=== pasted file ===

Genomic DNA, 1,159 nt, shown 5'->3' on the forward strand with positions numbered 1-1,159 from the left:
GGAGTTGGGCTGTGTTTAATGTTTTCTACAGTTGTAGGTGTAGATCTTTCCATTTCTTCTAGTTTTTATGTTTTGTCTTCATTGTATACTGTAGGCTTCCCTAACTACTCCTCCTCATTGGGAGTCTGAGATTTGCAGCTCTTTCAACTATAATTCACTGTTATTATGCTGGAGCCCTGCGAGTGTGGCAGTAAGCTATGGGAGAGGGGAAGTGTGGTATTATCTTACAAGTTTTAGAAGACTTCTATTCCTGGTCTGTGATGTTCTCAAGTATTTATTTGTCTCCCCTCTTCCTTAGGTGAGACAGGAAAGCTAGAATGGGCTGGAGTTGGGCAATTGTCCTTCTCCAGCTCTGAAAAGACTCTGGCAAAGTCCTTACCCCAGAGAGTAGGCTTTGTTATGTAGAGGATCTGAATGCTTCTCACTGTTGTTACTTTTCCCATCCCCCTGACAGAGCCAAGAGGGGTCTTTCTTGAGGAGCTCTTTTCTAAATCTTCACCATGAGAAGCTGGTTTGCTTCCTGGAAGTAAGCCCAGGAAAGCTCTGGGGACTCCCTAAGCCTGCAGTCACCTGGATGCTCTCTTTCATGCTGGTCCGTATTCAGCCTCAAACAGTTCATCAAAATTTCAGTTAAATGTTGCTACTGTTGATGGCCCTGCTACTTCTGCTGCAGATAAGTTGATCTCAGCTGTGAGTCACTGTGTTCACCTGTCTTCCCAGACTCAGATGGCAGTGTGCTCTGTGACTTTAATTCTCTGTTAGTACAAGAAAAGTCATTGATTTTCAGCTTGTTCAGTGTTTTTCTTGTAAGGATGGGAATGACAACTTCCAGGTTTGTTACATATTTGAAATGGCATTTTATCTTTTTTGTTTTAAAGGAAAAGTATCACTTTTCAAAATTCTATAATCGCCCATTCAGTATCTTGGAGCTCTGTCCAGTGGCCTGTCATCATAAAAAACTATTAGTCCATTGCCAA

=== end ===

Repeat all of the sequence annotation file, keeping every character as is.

Genomic DNA, 1,159 nt, shown 5'->3' on the forward strand with positions numbered 1-1,159 from the left:
GGAGTTGGGCTGTGTTTAATGTTTTCTACAGTTGTAGGTGTAGATCTTTCCATTTCTTCTAGTTTTTATGTTTTGTCTTCATTGTATACTGTAGGCTTCCCTAACTACTCCTCCTCATTGGGAGTCTGAGATTTGCAGCTCTTTCAACTATAATTCACTGTTATTATGCTGGAGCCCTGCGAGTGTGGCAGTAAGCTATGGGAGAGGGGAAGTGTGGTATTATCTTACAAGTTTTAGAAGACTTCTATTCCTGGTCTGTGATGTTCTCAAGTATTTATTTGTCTCCCCTCTTCCTTAGGTGAGACAGGAAAGCTAGAATGGGCTGGAGTTGGGCAATTGTCCTTCTCCAGCTCTGAAAAGACTCTGGCAAAGTCCTTACCCCAGAGAGTAGGCTTTGTTATGTAGAGGATCTGAATGCTTCTCACTGTTGTTACTTTTCCCATCCCCCTGACAGAGCCAAGAGGGGTCTTTCTTGAGGAGCTCTTTTCTAAATCTTCACCATGAGAAGCTGGTTTGCTTCCTGGAAGTAAGCCCAGGAAAGCTCTGGGGACTCCCTAAGCCTGCAGTCACCTGGATGCTCTCTTTCATGCTGGTCCGTATTCAGCCTCAAACAGTTCATCAAAATTTCAGTTAAATGTTGCTACTGTTGATGGCCCTGCTACTTCTGCTGCAGATAAGTTGATCTCAGCTGTGAGTCACTGTGTTCACCTGTCTTCCCAGACTCAGATGGCAGTGTGCTCTGTGACTTTAATTCTCTGTTAGTACAAGAAAAGTCATTGATTTTCAGCTTGTTCAGTGTTTTTCTTGTAAGGATGGGAATGACAACTTCCAGGTTTGTTACATATTTGAAATGGCATTTTATCTTTTTTGTTTTAAAGGAAAAGTATCACTTTTCAAAATTCTATAATCGCCCATTCAGTATCTTGGAGCTCTGTCCAGTGGCCTGTCATCATAAAAAACTATTAGTCCATTGCCAA